This year we want to shine a light on our team and celebrate their skills and passions. If you’ve been on shoot with us in the last few years you may have met Buff. Her main roles at Clockwise are photography, editing, animation and social media but she is also an incredibly talented artist. It’s useful to have an artist on the team as Buff can help us plan shots and dazzle our clients with beautiful storyboards.
During lockdown Buff spent more time on her illustration and has now launched a thriving animal portrait business that runs alongside her commitments at Clockwise. We fully support Buff with her artistic endeavours and want to share her work with the world. We asked Buff a few questions about her illustration process and you can see more artwork on her social channels.
When did you start drawing animal portraits? Why animals? (Does it stem from working on a farm?)
Being brought up on a working farm I have been lucky enough to have been surrounded by animals and nature all my life. I find the bond and interaction we have with animals fascinating. Animals and pets make our lives so much better. The love we receive from pets is truly unconditional. Also because their lives tend to be shorter than our own, it’s something very precious and to be treasured. My drawings and paintings are an attempt to preserve their character and life.
What is the most important part of the process? Where do you start?
Communication is an important starting point, and consideration of media the client wishes to use for the portrait. Most opt for acrylic or watercolour but I also do digital art which I send to the client online, so they can print it on anything they wish. My commissions are done from photographs, so a good quality clear image in natural light for colour and detail really helps! Sometimes the subject is no longer with us and the reference photos are not great in quality. For these cases, multiple photos help. I also like to know a little bit about the personality of the subject, as this helps to inject life/character into the portrait.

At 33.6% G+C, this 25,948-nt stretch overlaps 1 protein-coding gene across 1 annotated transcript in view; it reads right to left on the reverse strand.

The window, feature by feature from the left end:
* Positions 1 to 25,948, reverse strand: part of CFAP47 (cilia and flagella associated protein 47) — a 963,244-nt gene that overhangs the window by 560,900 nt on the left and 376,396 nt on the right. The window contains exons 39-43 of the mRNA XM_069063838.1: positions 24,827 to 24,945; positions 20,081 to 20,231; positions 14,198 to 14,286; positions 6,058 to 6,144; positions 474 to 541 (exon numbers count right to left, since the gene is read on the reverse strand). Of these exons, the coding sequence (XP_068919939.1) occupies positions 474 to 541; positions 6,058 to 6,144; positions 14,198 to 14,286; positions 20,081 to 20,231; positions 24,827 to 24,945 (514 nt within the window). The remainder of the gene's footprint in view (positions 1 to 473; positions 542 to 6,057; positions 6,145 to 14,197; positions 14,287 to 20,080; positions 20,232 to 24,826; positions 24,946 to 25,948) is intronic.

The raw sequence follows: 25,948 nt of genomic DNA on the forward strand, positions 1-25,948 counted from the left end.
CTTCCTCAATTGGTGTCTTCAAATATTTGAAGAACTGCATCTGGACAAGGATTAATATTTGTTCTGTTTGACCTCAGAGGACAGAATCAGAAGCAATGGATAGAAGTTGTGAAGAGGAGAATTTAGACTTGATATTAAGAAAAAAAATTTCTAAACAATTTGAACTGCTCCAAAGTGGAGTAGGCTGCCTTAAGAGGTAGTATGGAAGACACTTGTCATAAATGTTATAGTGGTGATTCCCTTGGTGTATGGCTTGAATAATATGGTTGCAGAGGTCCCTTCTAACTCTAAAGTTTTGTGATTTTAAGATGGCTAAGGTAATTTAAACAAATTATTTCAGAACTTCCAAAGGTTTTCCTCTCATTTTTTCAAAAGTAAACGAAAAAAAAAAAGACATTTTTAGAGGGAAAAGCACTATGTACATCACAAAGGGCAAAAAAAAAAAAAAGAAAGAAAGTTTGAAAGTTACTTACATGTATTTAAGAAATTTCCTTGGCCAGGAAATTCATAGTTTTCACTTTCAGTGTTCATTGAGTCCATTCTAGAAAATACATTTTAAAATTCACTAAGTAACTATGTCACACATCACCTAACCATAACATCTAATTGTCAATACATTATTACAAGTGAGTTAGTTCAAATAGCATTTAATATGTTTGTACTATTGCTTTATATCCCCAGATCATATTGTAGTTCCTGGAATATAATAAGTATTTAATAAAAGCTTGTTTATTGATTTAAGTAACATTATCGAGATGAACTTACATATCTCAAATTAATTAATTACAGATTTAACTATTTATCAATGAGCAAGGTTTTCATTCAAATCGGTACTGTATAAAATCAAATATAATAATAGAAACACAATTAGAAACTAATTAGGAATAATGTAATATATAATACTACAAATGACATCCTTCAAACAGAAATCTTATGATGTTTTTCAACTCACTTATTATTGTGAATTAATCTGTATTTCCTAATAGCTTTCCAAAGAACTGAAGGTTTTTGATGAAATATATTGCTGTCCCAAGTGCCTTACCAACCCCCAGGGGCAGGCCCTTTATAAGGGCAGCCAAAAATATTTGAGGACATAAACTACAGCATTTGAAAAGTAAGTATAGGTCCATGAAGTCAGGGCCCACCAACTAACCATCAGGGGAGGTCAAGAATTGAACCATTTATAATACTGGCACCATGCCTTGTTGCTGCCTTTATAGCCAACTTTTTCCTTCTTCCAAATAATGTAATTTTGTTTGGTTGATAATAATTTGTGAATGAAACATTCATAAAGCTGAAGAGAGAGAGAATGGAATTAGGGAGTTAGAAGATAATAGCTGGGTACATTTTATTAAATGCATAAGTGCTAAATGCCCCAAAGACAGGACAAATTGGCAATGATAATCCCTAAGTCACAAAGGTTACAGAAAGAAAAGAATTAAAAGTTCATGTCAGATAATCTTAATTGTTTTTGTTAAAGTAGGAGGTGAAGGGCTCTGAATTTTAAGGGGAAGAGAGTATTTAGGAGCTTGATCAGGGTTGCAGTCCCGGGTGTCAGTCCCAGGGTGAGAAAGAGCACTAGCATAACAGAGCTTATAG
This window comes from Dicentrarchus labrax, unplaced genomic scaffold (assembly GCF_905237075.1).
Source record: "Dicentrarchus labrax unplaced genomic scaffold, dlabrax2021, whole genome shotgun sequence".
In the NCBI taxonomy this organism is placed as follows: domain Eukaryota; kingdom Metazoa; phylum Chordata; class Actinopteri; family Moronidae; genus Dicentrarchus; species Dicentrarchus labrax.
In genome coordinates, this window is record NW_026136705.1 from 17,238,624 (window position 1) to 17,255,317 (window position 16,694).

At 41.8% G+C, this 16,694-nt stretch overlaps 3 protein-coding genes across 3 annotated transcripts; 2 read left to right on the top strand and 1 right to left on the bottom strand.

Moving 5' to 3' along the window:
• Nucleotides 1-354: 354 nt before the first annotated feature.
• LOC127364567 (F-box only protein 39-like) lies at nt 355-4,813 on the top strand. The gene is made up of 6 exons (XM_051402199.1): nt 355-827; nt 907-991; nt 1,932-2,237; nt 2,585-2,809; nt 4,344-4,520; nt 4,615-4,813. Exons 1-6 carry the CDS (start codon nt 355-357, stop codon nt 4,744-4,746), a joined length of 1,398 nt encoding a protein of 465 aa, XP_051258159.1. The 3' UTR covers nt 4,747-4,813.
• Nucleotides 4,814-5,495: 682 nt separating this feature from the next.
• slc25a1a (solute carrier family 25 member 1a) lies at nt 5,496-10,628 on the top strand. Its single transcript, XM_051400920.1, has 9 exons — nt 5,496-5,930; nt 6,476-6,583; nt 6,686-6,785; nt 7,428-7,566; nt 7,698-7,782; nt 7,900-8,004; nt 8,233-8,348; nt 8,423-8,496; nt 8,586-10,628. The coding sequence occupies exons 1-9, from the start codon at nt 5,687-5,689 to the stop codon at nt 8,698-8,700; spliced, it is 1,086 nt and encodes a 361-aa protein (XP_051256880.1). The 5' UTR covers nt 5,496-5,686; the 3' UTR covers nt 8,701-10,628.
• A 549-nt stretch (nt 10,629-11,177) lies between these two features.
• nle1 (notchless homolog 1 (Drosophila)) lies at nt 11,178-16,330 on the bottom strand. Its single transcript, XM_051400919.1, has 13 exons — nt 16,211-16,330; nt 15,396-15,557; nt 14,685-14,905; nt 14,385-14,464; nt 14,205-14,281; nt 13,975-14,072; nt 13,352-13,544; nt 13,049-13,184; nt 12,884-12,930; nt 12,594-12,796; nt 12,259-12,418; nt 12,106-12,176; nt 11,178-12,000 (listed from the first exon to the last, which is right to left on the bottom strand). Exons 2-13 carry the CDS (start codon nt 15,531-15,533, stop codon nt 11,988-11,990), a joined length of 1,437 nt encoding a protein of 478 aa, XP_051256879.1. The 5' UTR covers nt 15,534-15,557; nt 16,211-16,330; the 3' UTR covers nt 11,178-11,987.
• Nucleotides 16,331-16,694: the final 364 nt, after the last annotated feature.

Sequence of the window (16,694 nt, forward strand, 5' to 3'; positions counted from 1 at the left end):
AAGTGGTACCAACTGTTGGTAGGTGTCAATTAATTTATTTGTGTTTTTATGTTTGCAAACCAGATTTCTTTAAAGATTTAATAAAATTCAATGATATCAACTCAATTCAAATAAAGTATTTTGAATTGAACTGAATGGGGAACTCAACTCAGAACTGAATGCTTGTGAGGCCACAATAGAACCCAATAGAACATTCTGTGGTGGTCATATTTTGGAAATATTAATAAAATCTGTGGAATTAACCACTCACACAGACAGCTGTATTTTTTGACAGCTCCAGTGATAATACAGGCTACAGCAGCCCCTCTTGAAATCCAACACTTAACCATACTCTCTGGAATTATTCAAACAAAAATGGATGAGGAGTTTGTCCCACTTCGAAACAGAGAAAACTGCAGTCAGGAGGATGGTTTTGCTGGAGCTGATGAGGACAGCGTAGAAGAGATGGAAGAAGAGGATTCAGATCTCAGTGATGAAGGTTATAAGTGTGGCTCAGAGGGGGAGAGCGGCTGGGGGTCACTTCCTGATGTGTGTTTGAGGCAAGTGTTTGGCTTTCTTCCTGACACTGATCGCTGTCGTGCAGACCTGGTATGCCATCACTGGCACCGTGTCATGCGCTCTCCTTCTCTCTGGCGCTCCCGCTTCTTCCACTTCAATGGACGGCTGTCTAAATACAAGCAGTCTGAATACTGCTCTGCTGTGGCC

When did you start taking commissions and how has the transition from hobby to professional been?
I have posted drawings and paintings for many years on my social media. I did a digital drawing of my mother’s hound and my aunt’s spaniel, which I then reproduced on cushion covers for Christmas gifts. After that, I started to receive requests but was limited on what I could undertake due to demand and other work commitments. During the first lock-down, I had more free time to produce and post art and this kick-started demand again. Christmas was a busy time for portraits and I have a few more in the pipeline.
What’s the hardest/strangest request you have been sent?
The most challenging to date was a watercolour dog portrait of the late Patchie who had unfortunately lost his eyes. I feel a painting is alive if ‘the windows to the soul’ are captured, so I was apprehensive! I explained this to the client who was commissioning as a gift for her bereft friend. The reference photo clearly showed how much Patchie had come to rely on his remaining senses, in particular the alert ears, so I focused on them to inject his character. I felt honoured to be asked to paint this brave soul and so happy that the owner was in tears when receiving it as a surprise present. Happy tears, I might add!
Are you going to stick with animals or do you create other artwork?
Nope, I have already completed a watercolour portrait of my late Grandmother and I currently have another very special human portrait lined up. This year I will definitely be taking commissions for children and adults. Also, alongside my painting, I design and create wedding invites, event posters, logos & hand-painted signs. Photography is also a strong love of mine, having developed my skills over the years at Clockwise. I’m keen to keep pushing all of these skills to provide variety in my workflow and a healthy work/life balance.